Science mega-prize The inventor of a revolutionary, high-resolution microscopy technique was one of six big winners of this year’s Breakthrough prizes, announced on 17 October. The awards, each worth US$3 million, are given out annually in the life sciences, mathematics and fundamental physics. Xiaowei Zhuang (pictured), a biophysicist at Harvard University in Cambridge, Massachusetts, received one of the four life-sciences prizes for leading the development of stochastic optical-reconstruction microscopy — known as STORM — just over a decade ago. The technique was one of the first to break a fundamental resolution limit of conventional light microscopy, and is now used widely by biologists to reveal the hidden molecular structures of cells. Charles Kane and Eugene Mele at the University of Pennsylvania in Philadelphia won the fundamental-physics prize for their work predicting the existence of a type of exotic material known as a topological insulator. See go.nature.com/2nxevs1 for a full list of winners.
Physicist retires Lawrence Krauss will retire from his position as a professor at Arizona State University (ASU) in Tempe in May 2019. Earlier this year, the university began investigating allegations of sexual harassment against the physicist, allegations that Krauss denies. He has been on administrative leave since early March, following news reports of alleged harassment. The university accepted Krauss’s request to retire, an ASU spokesperson said on 21 October. Krauss founded and led ASU’s Origins Project on cosmic questions for nearly a decade; it is now being transformed into an Interplanetary Initiative to focus on the future of humans in space.
Ebola outbreak The World Health Organization (WHO) declared on 17 October that the Ebola virus outbreak in the northeast of the Democratic Republic of the Congo (DRC) — although extremely worrying — is not a ‘public health emergency of international concern’. The organization said that declaring the status would not significantly improve an already robust containment effort. The outbreak began in early August and is centred around the city of Beni. As of 21 October, there have been 203 confirmed cases and 35 probable cases — including 153 deaths. The outbreak is the tenth in the country’s history and has been complicated by armed conflicts in the region that are hampering containment efforts. The WHO noted the DRC’s long experience in handling Ebola episodes but said that ongoing vigilance is crucial.
Lassa fever Rats fuelled the largest outbreak of deadly Lassa fever in Nigeria this year, according to the most extensive and rapid genomic analysis of the Lassa virus conducted so far. The study, published on 17 October, eases fears that Lassa had mutated into a super-virus that was spreading swiftly between people (K .J. Siddle et al. N. Engl. J. Med. http://doi.org/gfdc4v; 2018). Instead, the viral genomes harvested from 220 patients were surprisingly diverse, indicating that most people had not acquired their infections from someone else. The unprecedented speed of this analysis has helped officials to combat the spread of Lassa fever, and the virus’s genetic information will assist researchers as they develop vaccines against the illness. About 514 people fell ill with the disease between January and September, and 134 of them have died.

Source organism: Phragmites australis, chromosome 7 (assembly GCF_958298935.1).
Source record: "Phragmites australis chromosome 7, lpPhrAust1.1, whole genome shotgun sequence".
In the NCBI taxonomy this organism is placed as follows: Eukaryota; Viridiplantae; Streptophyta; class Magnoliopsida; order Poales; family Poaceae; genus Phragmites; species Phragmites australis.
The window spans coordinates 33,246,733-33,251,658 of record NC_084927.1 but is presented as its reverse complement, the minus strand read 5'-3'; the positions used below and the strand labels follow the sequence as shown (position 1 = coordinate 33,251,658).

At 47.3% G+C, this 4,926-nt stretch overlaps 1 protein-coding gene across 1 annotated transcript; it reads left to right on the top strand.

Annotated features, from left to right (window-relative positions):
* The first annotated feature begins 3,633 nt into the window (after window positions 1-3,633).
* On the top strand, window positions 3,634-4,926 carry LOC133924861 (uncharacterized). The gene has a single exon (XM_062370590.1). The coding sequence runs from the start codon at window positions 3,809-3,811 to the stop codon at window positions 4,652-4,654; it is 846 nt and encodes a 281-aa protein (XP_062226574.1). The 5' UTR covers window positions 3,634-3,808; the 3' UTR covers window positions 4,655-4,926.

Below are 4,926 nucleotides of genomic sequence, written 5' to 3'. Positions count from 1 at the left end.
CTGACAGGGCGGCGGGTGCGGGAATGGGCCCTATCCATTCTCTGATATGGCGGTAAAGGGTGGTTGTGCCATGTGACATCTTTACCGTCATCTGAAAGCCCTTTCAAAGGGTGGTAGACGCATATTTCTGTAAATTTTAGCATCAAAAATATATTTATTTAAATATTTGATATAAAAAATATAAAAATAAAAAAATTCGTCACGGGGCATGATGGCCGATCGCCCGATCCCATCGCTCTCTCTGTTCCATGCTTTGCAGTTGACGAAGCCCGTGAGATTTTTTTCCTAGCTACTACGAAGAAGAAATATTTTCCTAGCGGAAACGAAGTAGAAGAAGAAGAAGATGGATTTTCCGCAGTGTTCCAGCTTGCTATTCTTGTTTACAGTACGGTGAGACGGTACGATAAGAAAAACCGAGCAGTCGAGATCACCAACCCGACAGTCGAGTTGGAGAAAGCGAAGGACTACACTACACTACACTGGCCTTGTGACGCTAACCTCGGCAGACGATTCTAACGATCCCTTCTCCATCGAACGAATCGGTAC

The BepiColombo probe, launched on 19 October, will be only the third mission to approach Mercury. Meanwhile, NASA is planning the landing site for its next rover to Mars, a planet that has been targeted around 50 times. So which of our Solar System’s planets proved most popular with space scientists — and why? Since planetary missions began in the 1960s, each planet has had at least a flying visit from a spacecraft — but the vast bulk of attention has been focused on just a few. Mars and Venus top the list, partly owing to their proximity and to interest in their past conditions — water on Mars and Venus’s previously more Earth-like climate. Mercury has been neglected among the inner planets because it is challenging to reach. Its proximity to the Sun means that craft need to slow down considerably before they enter the planet’s orbit. Visiting Uranus, Neptune and the dwarf planet Pluto is also technically challenging, but some astrophysicists say that to truly understand the Solar System, humans will need to step up exploration of these bodies and their moons. Scientists are also planning to send two orbiters to Jupiter’s moons.